Pubdate: Fri, 03 May 2002
Source: Standard, The (St. Catharines, CN ON)
Copyright: 2002, The Standard
Author: Karena Walter


The house at 166 Michael Dr. in Welland was one of eight homes raided in 
Niagara as part of Operation Green Sweep 2.The marijuana-growing season 
appears to be year-round in Niagara neighbourhoods as police hauled in 
another $1.3 million worth of plants from private homes in the last two weeks.

"It continues to be a real problem area," said Sergeant Tom MacLean of 
Niagara Regional Police's morality unit. NRP searched eight homes and 
charged 12 people for production, possession and trafficking of marijuana, 
as well as theft of hydro.

Six of the grow houses are believed to be run by large-scale Asian 
organized crime groups which converted the homes specifically for marijuana 

"They all put on the facade that they're lived in, but they're not lived in 
full time," said MacLean.

The findings were announced Thursday as part of the nationwide Operation 
Green Sweep 2 -- the sequel to January's synchronized one-day raid by 
police agencies across Canada.

This time, police were asked to hand in statistics on home-grow raids over 
a two-week period to get an idea of what drug squads are doing on a regular 
basis without extra resources.

Across Ontario, 122 search warrants were executed from April 15-30 and 125 
people were charged with 234 drug offences.

"It is a full-time job and this is what we're doing on a day-to-day basis," 
said Detective Superintendent Jim Hutchinson of the Ontario Provincial 
Police drug enforcement section.

He said if police had used extra resources and staff like they did in the 
first Operation Green Sweep, the numbers would be even higher.

The eight homes raided in Niagara were on Vine Street and Chestnut Street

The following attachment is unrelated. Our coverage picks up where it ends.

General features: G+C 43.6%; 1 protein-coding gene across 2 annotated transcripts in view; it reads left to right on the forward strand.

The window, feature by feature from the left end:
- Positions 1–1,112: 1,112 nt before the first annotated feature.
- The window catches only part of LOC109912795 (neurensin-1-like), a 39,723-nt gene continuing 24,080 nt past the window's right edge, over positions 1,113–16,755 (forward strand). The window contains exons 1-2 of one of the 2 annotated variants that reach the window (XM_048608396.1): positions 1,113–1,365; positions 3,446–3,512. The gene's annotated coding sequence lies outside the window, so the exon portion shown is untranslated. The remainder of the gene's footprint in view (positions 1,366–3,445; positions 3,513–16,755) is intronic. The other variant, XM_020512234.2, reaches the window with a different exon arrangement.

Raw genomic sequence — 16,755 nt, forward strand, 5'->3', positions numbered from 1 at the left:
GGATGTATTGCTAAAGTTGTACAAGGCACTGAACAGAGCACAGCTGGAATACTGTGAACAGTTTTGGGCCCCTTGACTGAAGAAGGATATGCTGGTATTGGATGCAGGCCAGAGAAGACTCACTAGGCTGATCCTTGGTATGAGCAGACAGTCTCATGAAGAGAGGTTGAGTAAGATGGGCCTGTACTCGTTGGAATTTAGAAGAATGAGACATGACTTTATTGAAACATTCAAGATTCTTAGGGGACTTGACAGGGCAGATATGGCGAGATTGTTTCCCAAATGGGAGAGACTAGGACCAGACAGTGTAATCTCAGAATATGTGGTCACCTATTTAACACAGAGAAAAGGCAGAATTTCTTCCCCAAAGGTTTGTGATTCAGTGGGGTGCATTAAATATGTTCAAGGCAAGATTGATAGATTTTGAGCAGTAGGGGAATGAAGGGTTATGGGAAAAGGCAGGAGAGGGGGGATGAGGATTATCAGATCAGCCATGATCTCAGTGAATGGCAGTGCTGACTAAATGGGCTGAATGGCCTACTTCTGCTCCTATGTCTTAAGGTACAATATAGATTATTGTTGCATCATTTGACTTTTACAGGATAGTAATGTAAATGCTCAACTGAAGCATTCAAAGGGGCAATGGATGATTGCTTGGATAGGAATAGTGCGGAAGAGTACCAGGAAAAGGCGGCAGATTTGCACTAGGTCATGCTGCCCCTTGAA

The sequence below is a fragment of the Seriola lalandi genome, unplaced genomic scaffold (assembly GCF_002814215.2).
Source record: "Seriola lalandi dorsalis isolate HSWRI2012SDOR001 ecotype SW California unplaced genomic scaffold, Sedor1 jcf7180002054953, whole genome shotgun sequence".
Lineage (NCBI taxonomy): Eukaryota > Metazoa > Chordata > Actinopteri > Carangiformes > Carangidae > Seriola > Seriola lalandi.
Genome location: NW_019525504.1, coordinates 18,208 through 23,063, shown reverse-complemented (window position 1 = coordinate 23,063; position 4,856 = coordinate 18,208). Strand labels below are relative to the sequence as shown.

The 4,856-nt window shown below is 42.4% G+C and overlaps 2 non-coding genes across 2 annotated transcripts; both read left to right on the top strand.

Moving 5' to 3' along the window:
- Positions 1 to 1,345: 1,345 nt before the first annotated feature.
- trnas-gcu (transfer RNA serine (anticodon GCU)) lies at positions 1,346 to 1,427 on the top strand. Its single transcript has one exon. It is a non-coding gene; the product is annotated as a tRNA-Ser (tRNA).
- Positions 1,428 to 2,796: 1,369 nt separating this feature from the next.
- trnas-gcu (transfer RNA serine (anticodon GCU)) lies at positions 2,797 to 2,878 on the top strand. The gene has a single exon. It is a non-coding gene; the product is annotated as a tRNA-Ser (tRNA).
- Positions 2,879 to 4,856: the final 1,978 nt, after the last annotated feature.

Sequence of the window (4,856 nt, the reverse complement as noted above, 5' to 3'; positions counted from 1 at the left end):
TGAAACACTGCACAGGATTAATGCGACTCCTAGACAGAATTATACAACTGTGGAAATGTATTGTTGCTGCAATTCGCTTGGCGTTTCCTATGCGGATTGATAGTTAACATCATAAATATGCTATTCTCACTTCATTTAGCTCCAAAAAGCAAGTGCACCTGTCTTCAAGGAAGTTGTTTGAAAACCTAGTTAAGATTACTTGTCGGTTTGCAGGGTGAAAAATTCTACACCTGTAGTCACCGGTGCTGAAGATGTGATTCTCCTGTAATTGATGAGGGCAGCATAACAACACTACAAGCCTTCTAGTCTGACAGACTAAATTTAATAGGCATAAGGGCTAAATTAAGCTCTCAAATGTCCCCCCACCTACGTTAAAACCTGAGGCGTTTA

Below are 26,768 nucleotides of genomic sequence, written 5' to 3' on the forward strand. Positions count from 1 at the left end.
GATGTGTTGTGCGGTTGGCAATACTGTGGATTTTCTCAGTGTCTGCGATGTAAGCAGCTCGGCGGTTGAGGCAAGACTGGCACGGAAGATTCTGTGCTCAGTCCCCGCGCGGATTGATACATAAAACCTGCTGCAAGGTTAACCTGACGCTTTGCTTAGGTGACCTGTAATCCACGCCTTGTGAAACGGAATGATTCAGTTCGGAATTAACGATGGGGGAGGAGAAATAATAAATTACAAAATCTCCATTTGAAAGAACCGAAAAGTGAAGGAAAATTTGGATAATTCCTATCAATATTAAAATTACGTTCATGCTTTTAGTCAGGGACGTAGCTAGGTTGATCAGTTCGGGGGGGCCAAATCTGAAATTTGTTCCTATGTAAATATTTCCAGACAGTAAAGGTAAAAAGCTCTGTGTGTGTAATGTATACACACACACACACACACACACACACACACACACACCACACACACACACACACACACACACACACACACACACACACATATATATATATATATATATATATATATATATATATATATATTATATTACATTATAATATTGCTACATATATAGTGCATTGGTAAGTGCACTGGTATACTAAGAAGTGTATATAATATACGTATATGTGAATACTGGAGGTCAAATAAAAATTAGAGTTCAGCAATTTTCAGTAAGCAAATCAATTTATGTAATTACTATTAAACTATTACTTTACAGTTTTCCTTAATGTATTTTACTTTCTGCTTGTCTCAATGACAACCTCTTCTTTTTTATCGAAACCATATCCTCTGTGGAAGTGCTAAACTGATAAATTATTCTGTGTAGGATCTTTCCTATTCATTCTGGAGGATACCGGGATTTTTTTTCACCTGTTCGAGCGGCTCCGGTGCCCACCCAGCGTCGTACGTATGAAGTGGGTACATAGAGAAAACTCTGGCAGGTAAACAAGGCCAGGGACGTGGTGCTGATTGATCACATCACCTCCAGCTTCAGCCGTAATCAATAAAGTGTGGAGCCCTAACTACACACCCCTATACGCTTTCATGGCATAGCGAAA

in St. Catharines, Glengate Avenue, Russell Street and Claude Avenue in 
Niagara Falls, Marlow Crescent in Grimsby, Michael Drive in Welland and 
Hillsview Drive in Beamsville.

Three of the homes had children in them.

The indoor grow operations have blossomed in Ontario in the last two years, 
having spread from British Columbia, and police here say it has become an 
epidemic. Police, firefighters and hydro workers have warned of the hazards 
of the homes, including the possibility of fire breaking out because of 
faulty illegal wiring. Firefighters in Niagara have been called to 13 
hydroponic fires in the last three years.

Of the eight homes raided in Niagara during the sweep, five had bypassed 
hydro, allowing growers to avoid detection while using huge amounts of 
hydro to simulate outdoor environments.

Richard Chrapala, director of engineering for Grimsby Power Inc., said all 
bypasses are dangerous because hydro thieves try to bypass the meter while 
wires are still live.

One particularly dangerous spot was at 14 Marlow Cres. in Grimsby where 
thieves cut a tiny hole in a steel conduit pipe, got to the live conductor, 
stripped off the insulation for exposure and then hooked up the bypass. "It 
was so tight and so dangerous, even our own crews didn't want to isolate 
the bypass because it still would have been a hazard at such a close 
proximity," Chrapala said.

The bypasses amaze hydro workers because of the risks taken when working 
with energized lines. "These guys are taking their lives in their hands," 
Chrapala said.

Police agencies would like to see greater penalties handed down to 
operators, who rarely serve jail time in Canada.

Across the country, 208 homes were searched during the two weeks and 255 
people were charged.

NRP have raided about 40 homes in the last year.

During the first Operation Green Sweep on Jan. 30, regional police raided 
five Niagara homes and six people were arrested.
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